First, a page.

As stressful as a pre-production style, chaotic development is for any team, indie developers have a chance to compete in a challenging industry by finding creative ideas during the pre-production phase. A more prolonged pre-production phase would mean more opportunities to find those unique selling points of the game. Like everything else, this opportunity needs to be considered, along with all the other drawbacks of not having a very organized production phase where everything can be planned very well. So, at the end of the day, I have mixed feelings about this type of development. As much as I remember the days that I wished for more order in our daily development, I know very well what gems we found from inside the chaos.

 

Character workshop was a progression system that was added after our nominal pre-production.

 

3 - Late Addition of Online Multiplayer

We had very early plans to add multiplayer to the game, however, local multiplayer. When we were in the middle of the development process, we decided to add online multiplayer to the game. This was a no-brainer for a top-down hack and slash game with multiple characters. Still, we immensely underestimated the technical challenges that it would add to the project. Our engineer side knew that this would be quite challenging, but our gamer side could not resist forgetting the idea. We felt brave and foolish enough to decide to challenge ourselves and go for online multiplayer.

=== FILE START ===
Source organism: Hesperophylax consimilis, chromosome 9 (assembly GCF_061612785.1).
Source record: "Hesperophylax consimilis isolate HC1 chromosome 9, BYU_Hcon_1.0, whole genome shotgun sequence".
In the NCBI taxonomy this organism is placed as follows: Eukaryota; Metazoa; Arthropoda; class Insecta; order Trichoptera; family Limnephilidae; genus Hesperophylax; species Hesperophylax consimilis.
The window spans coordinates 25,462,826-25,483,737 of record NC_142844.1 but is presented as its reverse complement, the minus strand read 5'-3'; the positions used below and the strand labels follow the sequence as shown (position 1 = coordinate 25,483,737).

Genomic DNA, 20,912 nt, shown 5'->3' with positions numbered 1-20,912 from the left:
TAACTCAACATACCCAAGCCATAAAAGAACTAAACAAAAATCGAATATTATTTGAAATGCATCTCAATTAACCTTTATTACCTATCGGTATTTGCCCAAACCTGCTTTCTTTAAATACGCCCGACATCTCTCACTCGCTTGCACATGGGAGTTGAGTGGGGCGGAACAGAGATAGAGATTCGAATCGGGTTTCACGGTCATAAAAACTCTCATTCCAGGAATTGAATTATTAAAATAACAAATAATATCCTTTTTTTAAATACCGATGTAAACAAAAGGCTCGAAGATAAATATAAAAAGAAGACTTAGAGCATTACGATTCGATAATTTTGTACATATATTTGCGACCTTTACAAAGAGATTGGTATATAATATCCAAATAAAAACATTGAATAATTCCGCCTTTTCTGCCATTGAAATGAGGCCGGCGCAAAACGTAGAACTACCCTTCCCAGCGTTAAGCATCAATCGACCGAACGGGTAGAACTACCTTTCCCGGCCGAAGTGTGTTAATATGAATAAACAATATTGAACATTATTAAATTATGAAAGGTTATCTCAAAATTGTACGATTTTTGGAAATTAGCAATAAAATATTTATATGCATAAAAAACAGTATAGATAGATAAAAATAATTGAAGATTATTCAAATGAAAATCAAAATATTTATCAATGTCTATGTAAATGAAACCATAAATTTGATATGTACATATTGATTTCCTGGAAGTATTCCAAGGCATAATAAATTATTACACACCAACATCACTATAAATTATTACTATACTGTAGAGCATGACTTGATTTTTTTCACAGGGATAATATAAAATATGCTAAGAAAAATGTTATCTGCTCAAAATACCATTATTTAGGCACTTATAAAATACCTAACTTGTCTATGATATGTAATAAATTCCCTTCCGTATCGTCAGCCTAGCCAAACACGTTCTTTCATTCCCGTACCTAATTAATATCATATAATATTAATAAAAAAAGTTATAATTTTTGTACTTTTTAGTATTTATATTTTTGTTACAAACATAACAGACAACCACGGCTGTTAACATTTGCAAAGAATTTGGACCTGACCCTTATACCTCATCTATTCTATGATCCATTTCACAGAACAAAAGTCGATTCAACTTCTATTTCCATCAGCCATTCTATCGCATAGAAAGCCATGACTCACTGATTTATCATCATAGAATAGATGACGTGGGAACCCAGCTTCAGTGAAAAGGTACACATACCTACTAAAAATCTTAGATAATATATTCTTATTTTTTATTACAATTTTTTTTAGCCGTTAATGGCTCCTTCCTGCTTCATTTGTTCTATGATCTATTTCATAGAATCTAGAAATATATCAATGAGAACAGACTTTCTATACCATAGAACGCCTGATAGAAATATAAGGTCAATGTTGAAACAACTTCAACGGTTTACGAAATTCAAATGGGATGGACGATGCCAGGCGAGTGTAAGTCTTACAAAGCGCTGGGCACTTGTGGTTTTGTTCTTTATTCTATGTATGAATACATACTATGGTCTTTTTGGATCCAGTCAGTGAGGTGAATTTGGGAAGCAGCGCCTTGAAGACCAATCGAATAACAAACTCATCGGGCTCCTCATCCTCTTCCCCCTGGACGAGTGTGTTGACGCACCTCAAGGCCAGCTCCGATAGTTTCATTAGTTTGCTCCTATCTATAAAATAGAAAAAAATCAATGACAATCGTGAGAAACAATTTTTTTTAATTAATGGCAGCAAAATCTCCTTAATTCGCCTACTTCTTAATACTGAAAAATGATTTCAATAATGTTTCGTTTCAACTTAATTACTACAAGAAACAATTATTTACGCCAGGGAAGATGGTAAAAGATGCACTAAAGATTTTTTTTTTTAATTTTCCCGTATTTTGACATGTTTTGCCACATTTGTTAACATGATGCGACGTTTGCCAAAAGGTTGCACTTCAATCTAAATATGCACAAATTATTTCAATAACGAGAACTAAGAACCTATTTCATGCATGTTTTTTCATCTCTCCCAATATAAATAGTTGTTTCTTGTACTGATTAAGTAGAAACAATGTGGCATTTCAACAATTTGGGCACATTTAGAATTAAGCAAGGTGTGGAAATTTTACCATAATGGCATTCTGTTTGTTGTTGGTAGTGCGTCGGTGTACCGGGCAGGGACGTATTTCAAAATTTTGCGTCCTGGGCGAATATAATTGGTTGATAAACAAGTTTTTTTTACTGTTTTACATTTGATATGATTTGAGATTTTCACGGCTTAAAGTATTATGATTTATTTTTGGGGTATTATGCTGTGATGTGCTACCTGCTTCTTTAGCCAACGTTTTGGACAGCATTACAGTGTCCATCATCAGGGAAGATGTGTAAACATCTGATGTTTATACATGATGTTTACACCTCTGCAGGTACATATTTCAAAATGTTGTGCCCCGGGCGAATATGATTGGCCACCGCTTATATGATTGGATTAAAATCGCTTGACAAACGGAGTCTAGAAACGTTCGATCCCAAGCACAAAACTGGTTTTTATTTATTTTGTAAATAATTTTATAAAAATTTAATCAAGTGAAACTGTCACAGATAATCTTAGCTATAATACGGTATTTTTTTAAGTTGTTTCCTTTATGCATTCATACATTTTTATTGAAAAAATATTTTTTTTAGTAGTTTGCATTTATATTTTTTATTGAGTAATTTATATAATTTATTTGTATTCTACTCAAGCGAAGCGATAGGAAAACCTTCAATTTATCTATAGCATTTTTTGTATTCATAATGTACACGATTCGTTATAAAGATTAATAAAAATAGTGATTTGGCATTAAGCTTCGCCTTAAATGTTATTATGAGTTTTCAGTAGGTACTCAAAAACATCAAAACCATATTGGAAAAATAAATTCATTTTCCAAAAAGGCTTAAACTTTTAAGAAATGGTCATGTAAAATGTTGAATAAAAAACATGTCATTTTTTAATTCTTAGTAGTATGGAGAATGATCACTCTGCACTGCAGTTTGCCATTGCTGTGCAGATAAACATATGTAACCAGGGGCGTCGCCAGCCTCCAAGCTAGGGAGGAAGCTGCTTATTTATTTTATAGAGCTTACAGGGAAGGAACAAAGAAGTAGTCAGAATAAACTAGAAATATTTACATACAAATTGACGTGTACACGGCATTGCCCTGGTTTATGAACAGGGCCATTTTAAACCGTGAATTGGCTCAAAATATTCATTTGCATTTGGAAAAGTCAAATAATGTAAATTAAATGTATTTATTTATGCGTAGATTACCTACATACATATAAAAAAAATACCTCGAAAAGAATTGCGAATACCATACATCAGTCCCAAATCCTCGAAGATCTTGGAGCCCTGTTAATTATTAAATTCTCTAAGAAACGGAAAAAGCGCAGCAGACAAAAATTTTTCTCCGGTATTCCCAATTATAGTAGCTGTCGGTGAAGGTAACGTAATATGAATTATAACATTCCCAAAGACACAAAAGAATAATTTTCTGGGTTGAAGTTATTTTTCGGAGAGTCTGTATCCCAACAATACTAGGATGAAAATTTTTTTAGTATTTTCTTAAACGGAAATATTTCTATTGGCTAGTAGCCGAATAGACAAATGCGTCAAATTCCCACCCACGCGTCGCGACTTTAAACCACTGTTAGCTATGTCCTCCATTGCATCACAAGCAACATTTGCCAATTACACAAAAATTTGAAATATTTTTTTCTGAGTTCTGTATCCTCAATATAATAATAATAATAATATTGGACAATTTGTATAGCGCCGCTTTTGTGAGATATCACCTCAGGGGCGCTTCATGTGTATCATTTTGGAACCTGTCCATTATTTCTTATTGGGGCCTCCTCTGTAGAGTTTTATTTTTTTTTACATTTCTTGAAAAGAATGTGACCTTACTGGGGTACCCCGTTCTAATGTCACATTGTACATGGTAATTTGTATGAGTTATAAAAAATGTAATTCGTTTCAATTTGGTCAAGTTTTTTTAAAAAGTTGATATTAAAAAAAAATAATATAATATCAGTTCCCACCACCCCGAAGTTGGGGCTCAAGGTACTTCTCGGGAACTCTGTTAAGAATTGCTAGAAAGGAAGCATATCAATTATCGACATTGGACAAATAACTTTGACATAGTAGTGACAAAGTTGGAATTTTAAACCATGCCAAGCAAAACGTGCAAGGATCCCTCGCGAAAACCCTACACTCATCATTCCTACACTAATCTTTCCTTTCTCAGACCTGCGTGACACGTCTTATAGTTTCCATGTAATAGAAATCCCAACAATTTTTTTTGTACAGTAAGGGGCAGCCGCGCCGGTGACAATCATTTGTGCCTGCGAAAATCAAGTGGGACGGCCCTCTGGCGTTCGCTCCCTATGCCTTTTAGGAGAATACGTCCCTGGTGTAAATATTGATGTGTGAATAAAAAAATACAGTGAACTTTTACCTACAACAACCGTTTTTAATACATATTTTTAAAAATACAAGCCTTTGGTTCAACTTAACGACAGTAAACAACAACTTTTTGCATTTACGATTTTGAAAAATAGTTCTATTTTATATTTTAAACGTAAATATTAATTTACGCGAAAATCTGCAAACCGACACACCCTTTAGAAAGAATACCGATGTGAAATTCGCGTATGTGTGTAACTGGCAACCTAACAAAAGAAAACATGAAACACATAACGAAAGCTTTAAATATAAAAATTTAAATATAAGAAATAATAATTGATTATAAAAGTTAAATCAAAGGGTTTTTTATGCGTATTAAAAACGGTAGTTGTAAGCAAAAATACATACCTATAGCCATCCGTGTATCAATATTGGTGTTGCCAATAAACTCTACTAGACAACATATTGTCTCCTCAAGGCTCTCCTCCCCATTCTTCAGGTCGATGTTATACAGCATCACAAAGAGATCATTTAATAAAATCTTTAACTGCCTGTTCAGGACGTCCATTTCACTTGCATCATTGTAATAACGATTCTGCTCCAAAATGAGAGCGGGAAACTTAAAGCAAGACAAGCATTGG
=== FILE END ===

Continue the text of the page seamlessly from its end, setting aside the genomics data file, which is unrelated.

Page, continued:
This feature introduced a lot of work for the team. The code base’s architecture had to change, specific standards for online multiplayer on consoles needed to be implemented, and testing proved much more challenging. A few months before release, we had to delay it until after the initial launch. It did not even make it to the first year after the release. We hope to have it available in the coming months.

 

Online Co-op Multiplayer

4 - Management of the Localization Process